Round 3: Mono Green Tron

Despite having lost against the deck on Friday, I consider this pairing favorable. If we manage to put some early pressure, the match usually ends before they can do much. I went first and developed my board presence with Flameblade Adept and Hollow One in turns 1 and 2. Even though he played Relic of Progenitus, he only managed to exile a Faithless Looting as relevant cards and I finish him off with a Flamewake Phoenix from the hand and we move onto the second game.

This time around, my opponent chose to start and I casted 2 discards spells in a row, taking away Sylvan Scrying and Warping Wail. He still resolved an Ancient Stirrings, but only found lands and with no significant pressure, I finished him of shortly thereafter.


Sideboard: +3 Thoughtseize +2 Ancient Grudge // -2 Lightning Bolt -2 Burning Inquiry -1 Gurmag Angler.


Overall Record: 2-1

Karn Liberated

Round 4: Mardu Pyromancer feat. Arclight Phoenix

This is a match-up that I have tested quite a bit and with which I am comfortable especially in all pre-sideboard games. The first one is a beautiful resource fight in which my opponent discards my looting spell from my hand, throws removal at my Adept and on the third turn resolved Blood Moon, which cuts my black mana but ultimately didn't have any impact on the match. From that moment, we continued exchanging cards, but I was favored since my Flamewake Phoenix and Bloodghast are recursive threats and he didn't find any Young Pyromancer to fill his side of the battlefield with tokens. Onto game 2.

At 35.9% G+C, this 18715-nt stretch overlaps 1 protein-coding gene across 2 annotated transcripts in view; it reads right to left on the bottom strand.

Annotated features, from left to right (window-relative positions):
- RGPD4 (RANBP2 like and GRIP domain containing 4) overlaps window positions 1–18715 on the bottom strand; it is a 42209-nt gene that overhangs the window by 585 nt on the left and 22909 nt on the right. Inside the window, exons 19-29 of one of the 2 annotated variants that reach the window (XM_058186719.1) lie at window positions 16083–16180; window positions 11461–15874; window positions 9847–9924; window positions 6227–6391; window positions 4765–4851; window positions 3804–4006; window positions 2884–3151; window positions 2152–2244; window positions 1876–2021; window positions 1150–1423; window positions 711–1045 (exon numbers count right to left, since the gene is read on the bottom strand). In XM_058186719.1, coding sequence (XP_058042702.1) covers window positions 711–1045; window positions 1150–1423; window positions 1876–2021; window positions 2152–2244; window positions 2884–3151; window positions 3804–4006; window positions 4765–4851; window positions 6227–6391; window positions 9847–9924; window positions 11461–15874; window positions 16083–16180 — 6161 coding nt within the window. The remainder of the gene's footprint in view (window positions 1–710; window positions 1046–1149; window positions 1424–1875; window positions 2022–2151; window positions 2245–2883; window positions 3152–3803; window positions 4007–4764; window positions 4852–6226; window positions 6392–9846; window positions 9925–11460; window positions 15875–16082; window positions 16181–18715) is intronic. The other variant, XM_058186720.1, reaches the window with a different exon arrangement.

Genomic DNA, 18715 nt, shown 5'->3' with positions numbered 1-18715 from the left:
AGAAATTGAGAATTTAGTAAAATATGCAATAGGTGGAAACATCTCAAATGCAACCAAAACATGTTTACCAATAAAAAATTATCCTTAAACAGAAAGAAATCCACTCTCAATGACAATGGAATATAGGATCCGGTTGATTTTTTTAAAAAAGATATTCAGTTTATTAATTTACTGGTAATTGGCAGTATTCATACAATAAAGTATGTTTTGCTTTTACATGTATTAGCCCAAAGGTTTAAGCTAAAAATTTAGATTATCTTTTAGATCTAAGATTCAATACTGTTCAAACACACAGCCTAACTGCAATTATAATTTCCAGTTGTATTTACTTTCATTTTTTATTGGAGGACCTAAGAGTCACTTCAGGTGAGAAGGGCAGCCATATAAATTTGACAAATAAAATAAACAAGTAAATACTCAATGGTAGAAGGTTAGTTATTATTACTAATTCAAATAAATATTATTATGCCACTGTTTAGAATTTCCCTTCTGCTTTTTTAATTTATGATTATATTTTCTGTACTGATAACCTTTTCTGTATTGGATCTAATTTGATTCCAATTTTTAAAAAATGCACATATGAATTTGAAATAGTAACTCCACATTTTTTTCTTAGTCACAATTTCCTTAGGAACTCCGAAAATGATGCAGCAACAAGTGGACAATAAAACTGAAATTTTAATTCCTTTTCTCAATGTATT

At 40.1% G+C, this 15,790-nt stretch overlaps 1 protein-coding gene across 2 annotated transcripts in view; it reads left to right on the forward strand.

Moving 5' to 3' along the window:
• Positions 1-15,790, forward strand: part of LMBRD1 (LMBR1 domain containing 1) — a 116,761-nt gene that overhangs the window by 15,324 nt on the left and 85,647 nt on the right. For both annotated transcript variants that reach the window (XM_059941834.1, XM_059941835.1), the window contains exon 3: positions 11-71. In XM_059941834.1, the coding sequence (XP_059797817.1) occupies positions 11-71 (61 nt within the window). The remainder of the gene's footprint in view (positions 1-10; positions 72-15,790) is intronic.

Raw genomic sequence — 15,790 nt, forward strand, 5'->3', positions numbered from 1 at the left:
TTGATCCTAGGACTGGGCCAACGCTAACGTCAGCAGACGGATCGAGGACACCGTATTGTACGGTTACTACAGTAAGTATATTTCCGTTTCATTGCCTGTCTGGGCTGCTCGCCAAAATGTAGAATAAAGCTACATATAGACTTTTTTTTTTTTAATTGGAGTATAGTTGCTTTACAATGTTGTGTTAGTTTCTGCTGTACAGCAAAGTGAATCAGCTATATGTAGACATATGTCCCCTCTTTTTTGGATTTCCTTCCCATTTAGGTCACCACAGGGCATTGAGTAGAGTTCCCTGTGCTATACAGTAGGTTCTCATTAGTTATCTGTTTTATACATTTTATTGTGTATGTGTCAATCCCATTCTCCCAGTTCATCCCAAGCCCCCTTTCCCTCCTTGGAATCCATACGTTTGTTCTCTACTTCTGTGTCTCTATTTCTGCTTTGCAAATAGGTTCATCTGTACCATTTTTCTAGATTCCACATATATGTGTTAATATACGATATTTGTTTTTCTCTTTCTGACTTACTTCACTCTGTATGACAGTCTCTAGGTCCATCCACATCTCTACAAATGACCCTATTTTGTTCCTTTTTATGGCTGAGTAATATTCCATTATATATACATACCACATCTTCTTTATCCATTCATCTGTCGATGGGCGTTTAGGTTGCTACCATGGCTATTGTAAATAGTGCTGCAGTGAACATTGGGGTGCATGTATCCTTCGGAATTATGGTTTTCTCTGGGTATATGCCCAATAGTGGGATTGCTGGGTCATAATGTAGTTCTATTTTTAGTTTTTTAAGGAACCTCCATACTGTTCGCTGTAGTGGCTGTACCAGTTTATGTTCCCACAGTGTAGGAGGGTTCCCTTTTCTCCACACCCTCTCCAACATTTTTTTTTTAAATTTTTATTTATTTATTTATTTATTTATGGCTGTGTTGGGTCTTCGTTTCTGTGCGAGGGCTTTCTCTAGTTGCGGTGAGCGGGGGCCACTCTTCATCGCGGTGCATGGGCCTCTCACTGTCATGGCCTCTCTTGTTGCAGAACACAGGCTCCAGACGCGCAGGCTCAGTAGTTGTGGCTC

After side boarding, I was concerned about his Leyline of the Void, which I also included. On the very first turn, he made a key move, playing Inquisition of Kozilek and then Surgical Extraction to exile all copies of Goblin Lore, of which I had 2 in hand.

This play, while insane in terms of card advantage and positional advantage, ended up not eing too relevant, since he couldn't extract something more crucial to my gameplan, as he used it on Lore.

A few turns after, he deployed a Nihil Spellbomb but was constrained on mana and ended up being a little greedy, wanting to draw the extra card with the artifact, allowing me to resolve a Gurmag Angler.

Being low on life, he brought back two Arclight Phoenix after playing three spells but they were on defense against mode my Gurmag. Instead of attacking, I waited patiently to draw some removal or more creatures and finally flooded the board with double Hollow One and my own Phoenix, giving me the set.


Sideboard: +4 Leyline of the Void +3 Thoughtseize // -4 Burning Inquiry -3 Bloodghast


Overall Record: 3-1

Arclight Phoenix

Round 5: Blue Scapeshift